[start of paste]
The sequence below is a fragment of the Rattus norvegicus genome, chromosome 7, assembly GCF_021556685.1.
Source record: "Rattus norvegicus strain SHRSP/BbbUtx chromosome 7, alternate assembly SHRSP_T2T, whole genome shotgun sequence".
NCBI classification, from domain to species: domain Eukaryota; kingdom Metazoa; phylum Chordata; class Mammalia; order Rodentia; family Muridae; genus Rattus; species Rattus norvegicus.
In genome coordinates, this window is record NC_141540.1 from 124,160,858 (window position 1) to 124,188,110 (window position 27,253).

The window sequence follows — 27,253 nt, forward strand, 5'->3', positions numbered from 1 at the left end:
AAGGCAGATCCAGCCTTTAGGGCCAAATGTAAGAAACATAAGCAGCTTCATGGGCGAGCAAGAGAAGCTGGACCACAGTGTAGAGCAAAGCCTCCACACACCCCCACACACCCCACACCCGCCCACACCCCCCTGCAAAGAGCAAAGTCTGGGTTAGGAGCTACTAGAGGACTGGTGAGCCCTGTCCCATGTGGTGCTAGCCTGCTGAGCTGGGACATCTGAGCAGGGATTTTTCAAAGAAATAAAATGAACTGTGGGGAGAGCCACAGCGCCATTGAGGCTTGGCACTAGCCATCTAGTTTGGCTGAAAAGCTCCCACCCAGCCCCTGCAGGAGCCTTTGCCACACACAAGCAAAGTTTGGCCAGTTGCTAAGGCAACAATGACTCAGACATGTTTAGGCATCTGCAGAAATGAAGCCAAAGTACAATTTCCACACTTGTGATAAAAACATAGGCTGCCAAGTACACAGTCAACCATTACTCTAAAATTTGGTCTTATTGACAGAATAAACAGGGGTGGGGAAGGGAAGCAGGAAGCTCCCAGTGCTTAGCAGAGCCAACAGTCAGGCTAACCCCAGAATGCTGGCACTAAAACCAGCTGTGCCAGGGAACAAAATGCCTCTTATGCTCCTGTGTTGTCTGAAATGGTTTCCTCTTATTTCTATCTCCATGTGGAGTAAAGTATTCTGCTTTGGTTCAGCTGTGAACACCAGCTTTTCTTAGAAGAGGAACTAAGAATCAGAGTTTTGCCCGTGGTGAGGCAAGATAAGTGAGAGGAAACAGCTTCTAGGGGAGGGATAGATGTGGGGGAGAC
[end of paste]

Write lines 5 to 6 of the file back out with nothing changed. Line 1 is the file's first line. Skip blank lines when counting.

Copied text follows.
The window sequence follows — 27,253 nt, forward strand, 5'->3', positions numbered from 1 at the left end:
AAGGCAGATCCAGCCTTTAGGGCCAAATGTAAGAAACATAAGCAGCTTCATGGGCGAGCAAGAGAAGCTGGACCACAGTGTAGAGCAAAGCCTCCACACACCCCCACACACCCCACACCCGCCCACACCCCCCTGCAAAGAGCAAAGTCTGGGTTAGGAGCTACTAGAGGACTGGTGAGCCCTGTCCCATGTGGTGCTAGCCTGCTGAGCTGGGACATCTGAGCAGGGATTTTTCAAAGAAATAAAATGAACTGTGGGGAGAGCCACAGCGCCATTGAGGCTTGGCACTAGCCATCTAGTTTGGCTGAAAAGCTCCCACCCAGCCCCTGCAGGAGCCTTTGCCACACACAAGCAAAGTTTGGCCAGTTGCTAAGGCAACAATGACTCAGACATGTTTAGGCATCTGCAGAAATGAAGCCAAAGTACAATTTCCACACTTGTGATAAAAACATAGGCTGCCAAGTACACAGTCAACCATTACTCTAAAATTTGGTCTTATTGACAGAATAAACAGGGGTGGGGAAGGGAAGCAGGAAGCTCCCAGTGCTTAGCAGAGCCAACAGTCAGGCTAACCCCAGAATGCTGGCACTAAAACCAGCTGTGCCAGGGAACAAAATGCCTCTTATGCTCCTGTGTTGTCTGAAATGGTTTCCTCTTATTTCTATCTCCATGTGGAGTAAAGTATTCTGCTTTGGTTCAGCTGTGAACACCAGCTTTTCTTAGAAGAGGAACTAAGAATCAGAGTTTTGCCCGTGGTGAGGCAAGATAAGTGAGAGGAAACAGCTTCTAGGGGAGGGATAGATGTGGGGGAGAC